WHAT YOU SHOULD KNOW:
Endocarditis is an infection of the tissue that lines the inside of your heart. Many times it also affects valves of your heart. Endocarditis, and the health problems it may cause, can be serious and can become life-threatening.
CARE AGREEMENT:You have the right to help plan your care. Learn about your health condition and how it may be treated. Discuss treatment options with your caregivers to decide what care you want to receive. You always have the right to refuse treatment.
Endocarditis increases your risk for heart failure and stroke. It may also increase your risk for a blood clot in other organs, and cause that organ to die. Endocarditis increases your risk for arthritis, kidney infection, heart arrhythmias, and other heart problems. These may become life-threatening.
WHILE YOU ARE HERE:
You may need to rest in bed until your heart problem is under control. Your caregiver will tell you when it is okay to get out of bed. Call your caregiver before you get up for the first time. If you feel weak or dizzy, sit or lie down right away and call your caregiver.
is a legal document that explains the tests, treatments, or procedures that you may need. Informed consent means you understand what will be done and can make decisions about what you want. You give your permission when you sign the consent form. You can have someone sign this form for you if you are not able to sign it. You have the right to understand your medical care in words you know. Before you sign the consent form, understand the risks and benefits of what will be done. Make sure all your questions are answered.
- Antibiotics help treat or prevent a bacterial infection.
- Blood pressure medicine is given to decrease your blood pressure.
- Heart medicine is given to strengthen or regulate your heartbeat.
- Diuretics decrease excess fluid. You may urinate more often when you take this medicine.
- Pain medicine may be given. Do not wait until the pain is severe before you ask for more medicine.
- Telemetry is continuous monitoring of your heart rhythm. Sticky pads placed on your skin connect to an EKG machine that records your heart rhythm.
- Intake and output of the amount of liquids you are drinking and urinating may need to be tracked. Do not flush your urine down the toilet unless caregivers say it is okay.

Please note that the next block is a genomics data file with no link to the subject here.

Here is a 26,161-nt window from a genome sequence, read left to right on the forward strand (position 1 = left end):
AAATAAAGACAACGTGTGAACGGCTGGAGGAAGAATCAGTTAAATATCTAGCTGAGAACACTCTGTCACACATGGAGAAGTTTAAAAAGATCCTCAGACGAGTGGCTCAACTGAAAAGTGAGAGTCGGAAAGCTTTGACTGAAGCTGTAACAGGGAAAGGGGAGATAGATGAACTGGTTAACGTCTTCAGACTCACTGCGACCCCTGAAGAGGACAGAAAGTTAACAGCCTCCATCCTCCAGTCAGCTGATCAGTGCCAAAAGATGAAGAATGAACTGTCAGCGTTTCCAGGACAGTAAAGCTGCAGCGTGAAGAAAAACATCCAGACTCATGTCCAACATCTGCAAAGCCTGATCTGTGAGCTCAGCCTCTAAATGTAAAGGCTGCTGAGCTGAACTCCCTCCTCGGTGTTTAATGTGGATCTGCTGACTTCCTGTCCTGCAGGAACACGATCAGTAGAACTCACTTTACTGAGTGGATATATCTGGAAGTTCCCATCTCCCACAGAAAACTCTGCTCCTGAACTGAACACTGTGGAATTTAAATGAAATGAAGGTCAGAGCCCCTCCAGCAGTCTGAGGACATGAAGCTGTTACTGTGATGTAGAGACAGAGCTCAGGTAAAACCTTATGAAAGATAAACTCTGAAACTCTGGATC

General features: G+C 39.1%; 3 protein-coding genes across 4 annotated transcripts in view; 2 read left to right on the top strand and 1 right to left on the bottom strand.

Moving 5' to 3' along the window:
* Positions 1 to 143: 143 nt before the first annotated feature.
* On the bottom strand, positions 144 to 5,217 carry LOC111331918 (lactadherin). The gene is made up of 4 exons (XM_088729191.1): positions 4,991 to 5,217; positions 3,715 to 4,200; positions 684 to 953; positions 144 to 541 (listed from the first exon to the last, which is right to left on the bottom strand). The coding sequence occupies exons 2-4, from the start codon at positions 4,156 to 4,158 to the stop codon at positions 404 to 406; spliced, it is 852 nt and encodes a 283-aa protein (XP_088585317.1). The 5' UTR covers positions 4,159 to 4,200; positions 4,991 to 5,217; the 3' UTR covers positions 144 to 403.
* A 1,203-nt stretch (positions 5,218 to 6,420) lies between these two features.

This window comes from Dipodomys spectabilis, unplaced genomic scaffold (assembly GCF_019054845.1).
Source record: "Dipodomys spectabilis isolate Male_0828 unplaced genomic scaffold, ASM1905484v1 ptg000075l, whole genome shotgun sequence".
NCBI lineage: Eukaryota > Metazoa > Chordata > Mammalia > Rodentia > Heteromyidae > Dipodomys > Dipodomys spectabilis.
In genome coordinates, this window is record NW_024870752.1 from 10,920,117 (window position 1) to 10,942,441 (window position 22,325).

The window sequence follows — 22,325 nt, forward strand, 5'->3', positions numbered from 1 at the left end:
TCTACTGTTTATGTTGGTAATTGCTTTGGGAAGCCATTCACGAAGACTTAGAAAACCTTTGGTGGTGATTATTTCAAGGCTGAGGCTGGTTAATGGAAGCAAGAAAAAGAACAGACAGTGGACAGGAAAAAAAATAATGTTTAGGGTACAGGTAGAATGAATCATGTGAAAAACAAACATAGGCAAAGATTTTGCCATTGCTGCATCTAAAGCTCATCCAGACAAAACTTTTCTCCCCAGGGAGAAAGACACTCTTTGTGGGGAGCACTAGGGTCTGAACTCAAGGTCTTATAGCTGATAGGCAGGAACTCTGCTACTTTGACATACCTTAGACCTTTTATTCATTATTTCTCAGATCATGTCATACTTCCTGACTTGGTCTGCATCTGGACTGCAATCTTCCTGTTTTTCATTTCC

- Pulse oximetry measures the amount of oxygen in your blood.
- You may be weighed each day. Caregivers compare your weight from day to day to make sure you do not lose or retain too much fluid.
- An echocardiogram is a type of ultrasound. Sound waves are used to show the structure and function of your heart.
- An x-ray, CT scan, or MRI scan may be used. You may be given contrast dye before a CT or MRI scan to help caregivers see your heart better. Tell the caregiver if you have ever had an allergic reaction to contrast dye. Do not enter the MRI room with anything metal. Metal can cause serious injury. Tell the caregiver if you have any metal in or on your body.
- Cardiac catheterization is a procedure to find the cause of and treat a heart condition. A thin, flexible tube is inserted into a vein in your arm, neck, or groin and is moved into your heart. Contrast dye may used so the pictures show up better on a monitor.
- Oxygen is given to help you breathe easier and decrease your symptoms.
- Surgery is done to repair or replace a damaged heart valve.
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The above information is an educational aid only. It is not intended as medical advice for individual conditions or treatments. Talk to your doctor, nurse or pharmacist before following any medical regimen to see if it is safe and effective for you.